Lexical Semantic Framework for Morphology
- Marios AndreouMarios AndreouEnglish Language and Linguistics, University of Dusseldorf
The central goal of the Lexical Semantic Framework (LSF) is to characterize the meaning of simple lexemes and affixes and to show how these meanings can be integrated in the creation of complex words. LSF offers a systematic treatment of issues that figure prominently in the study of word formation, such as the polysemy question, the multiple-affix question, the zero-derivation question, and the form and meaning mismatches question.
LSF has its source in a confluence of research approaches that follow a decompositional approach to meaning and, thus, defines simple lexemes and affixes by way of a systematic representation that is achieved via a constrained formal language that enforces consistency of annotation. Lexical-semantic representations in LSF consist of two parts: the Semantic/Grammatical Skeleton and the Semantic/Pragmatic Body (henceforth ‘skeleton’ and ‘body’ respectively). The skeleton is comprised of features that are of relevance to the syntax. These features act as functions and may take arguments. Functions and arguments of a skeleton are hierarchically arranged. The body encodes all those aspects of meaning that are perceptual, cultural, and encyclopedic.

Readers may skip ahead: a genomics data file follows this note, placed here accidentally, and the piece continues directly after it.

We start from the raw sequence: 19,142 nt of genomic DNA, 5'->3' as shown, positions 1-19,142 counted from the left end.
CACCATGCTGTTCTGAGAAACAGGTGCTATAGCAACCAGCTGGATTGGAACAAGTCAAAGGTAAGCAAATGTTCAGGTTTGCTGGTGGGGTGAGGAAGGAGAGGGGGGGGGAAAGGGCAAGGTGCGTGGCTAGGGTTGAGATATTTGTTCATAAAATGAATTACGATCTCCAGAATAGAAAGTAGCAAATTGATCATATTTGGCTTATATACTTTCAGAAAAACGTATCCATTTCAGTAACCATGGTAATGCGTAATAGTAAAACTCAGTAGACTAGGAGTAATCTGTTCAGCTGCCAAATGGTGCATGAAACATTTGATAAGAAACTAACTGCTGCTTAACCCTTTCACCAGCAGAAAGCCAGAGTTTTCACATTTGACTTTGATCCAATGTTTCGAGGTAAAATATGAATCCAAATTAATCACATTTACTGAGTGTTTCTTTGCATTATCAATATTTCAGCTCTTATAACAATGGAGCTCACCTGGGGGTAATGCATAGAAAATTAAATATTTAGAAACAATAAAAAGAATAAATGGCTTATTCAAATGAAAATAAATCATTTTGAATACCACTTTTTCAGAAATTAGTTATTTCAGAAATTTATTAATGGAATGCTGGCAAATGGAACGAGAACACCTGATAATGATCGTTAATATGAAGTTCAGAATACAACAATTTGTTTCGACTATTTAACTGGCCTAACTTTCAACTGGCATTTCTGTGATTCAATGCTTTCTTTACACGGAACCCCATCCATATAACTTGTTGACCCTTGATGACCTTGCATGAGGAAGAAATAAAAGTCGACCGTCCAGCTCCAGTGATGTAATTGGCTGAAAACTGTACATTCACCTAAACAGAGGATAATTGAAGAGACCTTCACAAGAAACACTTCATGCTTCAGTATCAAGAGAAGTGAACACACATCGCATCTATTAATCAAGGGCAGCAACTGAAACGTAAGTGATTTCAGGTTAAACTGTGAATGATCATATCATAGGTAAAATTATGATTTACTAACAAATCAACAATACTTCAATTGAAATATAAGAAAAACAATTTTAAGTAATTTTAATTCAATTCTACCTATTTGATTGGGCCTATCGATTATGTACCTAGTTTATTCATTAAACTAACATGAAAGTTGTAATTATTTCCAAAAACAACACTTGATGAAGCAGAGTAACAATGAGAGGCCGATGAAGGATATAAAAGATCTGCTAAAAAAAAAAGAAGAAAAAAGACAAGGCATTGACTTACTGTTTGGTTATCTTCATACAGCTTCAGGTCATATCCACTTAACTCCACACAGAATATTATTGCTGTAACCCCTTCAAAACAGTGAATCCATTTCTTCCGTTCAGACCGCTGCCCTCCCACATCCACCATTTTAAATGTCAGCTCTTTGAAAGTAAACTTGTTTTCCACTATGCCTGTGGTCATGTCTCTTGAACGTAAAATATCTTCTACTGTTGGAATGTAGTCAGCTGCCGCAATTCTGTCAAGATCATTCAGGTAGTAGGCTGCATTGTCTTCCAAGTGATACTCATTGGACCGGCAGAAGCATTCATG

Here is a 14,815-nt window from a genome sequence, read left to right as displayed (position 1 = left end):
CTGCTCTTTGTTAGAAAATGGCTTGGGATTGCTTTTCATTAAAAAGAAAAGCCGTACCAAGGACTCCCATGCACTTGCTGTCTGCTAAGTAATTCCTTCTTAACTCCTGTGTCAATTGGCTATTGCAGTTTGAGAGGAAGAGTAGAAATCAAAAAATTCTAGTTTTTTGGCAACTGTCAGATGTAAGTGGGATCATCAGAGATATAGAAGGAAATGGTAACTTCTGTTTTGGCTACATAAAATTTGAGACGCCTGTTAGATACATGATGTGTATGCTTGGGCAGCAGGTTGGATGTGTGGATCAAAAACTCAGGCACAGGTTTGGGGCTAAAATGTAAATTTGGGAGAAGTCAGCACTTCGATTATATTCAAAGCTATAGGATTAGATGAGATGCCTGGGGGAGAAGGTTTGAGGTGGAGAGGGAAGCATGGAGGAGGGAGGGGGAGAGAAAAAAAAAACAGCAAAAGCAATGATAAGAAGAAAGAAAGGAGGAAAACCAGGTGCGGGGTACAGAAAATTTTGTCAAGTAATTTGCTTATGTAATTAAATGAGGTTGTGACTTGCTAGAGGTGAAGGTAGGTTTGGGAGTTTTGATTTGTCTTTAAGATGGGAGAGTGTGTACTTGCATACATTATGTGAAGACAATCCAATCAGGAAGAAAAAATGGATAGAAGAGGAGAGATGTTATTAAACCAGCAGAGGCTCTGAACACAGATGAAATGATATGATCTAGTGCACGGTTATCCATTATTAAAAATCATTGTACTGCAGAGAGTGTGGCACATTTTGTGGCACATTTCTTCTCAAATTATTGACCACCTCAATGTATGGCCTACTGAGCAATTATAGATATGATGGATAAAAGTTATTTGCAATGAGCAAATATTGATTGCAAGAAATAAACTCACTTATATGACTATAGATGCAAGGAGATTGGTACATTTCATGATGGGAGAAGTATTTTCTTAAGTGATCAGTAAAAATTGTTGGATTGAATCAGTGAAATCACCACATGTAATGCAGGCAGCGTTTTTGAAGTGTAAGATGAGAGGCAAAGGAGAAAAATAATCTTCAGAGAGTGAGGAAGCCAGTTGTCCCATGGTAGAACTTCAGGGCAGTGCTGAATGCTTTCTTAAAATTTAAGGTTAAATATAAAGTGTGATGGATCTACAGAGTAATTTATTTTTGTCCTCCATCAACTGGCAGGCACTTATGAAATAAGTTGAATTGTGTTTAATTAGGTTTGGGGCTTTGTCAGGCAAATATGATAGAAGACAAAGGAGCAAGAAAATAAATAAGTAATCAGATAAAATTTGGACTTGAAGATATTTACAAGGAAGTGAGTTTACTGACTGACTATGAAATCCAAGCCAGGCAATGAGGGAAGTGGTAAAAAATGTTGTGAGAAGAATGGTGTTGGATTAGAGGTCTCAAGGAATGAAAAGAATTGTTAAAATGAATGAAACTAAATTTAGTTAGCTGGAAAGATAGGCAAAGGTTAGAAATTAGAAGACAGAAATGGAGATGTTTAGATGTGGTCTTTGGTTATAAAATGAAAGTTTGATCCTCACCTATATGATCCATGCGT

Features in LSF are used in (a) a cross-categorial, (b) an equipollent, and (c) a privative way. This means that they are used to account for the distinction between the major ontological categories, may have a binary (i.e., positive or negative) value, and may or may not form part of the skeleton of a given lexeme. In order to account for the fact that several distinct parts integrate into a single referential unit that projects its arguments to the syntax, LSF makes use of the Principle of Co-indexation. Co-indexation is a device needed in order to tie together the arguments that come with different parts of a complex word to yield only those arguments that are syntactically active.
LSF has an important impact on the study of the morphology-lexical semantics interface and provides a unitary theory of meaning in word formation.